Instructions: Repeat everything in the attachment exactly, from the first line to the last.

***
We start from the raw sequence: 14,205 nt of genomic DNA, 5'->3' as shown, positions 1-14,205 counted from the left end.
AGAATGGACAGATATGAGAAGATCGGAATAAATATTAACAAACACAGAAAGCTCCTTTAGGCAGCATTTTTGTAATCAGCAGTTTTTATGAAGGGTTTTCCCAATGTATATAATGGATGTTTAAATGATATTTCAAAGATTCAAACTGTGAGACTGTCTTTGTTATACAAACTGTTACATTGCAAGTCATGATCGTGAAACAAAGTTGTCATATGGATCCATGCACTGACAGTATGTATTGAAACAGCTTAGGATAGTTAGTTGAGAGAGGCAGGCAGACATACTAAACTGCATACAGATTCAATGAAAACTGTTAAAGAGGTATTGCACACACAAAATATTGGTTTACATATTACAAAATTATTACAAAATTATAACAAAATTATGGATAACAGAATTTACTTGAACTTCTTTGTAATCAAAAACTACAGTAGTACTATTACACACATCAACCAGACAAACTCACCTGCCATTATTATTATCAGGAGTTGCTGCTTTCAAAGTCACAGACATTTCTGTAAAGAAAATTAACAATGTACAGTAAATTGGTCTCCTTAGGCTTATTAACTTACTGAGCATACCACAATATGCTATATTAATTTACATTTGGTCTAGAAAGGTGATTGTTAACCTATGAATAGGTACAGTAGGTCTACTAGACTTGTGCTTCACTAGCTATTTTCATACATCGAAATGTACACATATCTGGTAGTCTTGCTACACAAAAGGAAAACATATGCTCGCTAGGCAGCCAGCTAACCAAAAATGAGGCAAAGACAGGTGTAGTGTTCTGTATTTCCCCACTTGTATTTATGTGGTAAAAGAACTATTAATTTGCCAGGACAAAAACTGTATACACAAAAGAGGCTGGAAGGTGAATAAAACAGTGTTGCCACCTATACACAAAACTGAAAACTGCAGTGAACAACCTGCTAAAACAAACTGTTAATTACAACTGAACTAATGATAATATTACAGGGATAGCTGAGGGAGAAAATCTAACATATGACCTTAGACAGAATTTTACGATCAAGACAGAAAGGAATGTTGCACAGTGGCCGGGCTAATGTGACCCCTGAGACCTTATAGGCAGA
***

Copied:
We start from the raw sequence: 14,205 nt of genomic DNA, 5'->3' as shown, positions 1-14,205 counted from the left end.
AGAATGGACAGATATGAGAAGATCGGAATAAATATTAACAAACACAGAAAGCTCCTTTAGGCAGCATTTTTGTAATCAGCAGTTTTTATGAAGGGTTTTCCCAATGTATATAATGGATGTTTAAATGATATTTCAAAGATTCAAACTGTGAGACTGTCTTTGTTATACAAACTGTTACATTGCAAGTCATGATCGTGAAACAAAGTTGTCATATGGATCCATGCACTGACAGTATGTATTGAAACAGCTTAGGATAGTTAGTTGAGAGAGGCAGGCAGACATACTAAACTGCATACAGATTCAATGAAAACTGTTAAAGAGGTATTGCACACACAAAATATTGGTTTACATATTACAAAATTATTACAAAATTATAACAAAATTATGGATAACAGAATTTACTTGAACTTCTTTGTAATCAAAAACTACAGTAGTACTATTACACACATCAACCAGACAAACTCACCTGCCATTATTATTATCAGGAGTTGCTGCTTTCAAAGTCACAGACATTTCTGTAAAGAAAATTAACAATGTACAGTAAATTGGTCTCCTTAGGCTTATTAACTTACTGAGCATACCACAATATGCTATATTAATTTACATTTGGTCTAGAAAGGTGATTGTTAACCTATGAATAGGTACAGTAGGTCTACTAGACTTGTGCTTCACTAGCTATTTTCATACATCGAAATGTACACATATCTGGTAGTCTTGCTACACAAAAGGAAAACATATGCTCGCTAGGCAGCCAGCTAACCAAAAATGAGGCAAAGACAGGTGTAGTGTTCTGTATTTCCCCACTTGTATTTATGTGGTAAAAGAACTATTAATTTGCCAGGACAAAAACTGTATACACAAAAGAGGCTGGAAGGTGAATAAAACAGTGTTGCCACCTATACACAAAACTGAAAACTGCAGTGAACAACCTGCTAAAACAAACTGTTAATTACAACTGAACTAATGATAATATTACAGGGATAGCTGAGGGAGAAAATCTAACATATGACCTTAGACAGAATTTTACGATCAAGACAGAAAGGAATGTTGCACAGTGGCCGGGCTAATGTGACCCCTGAGACCTTATAGGCAGA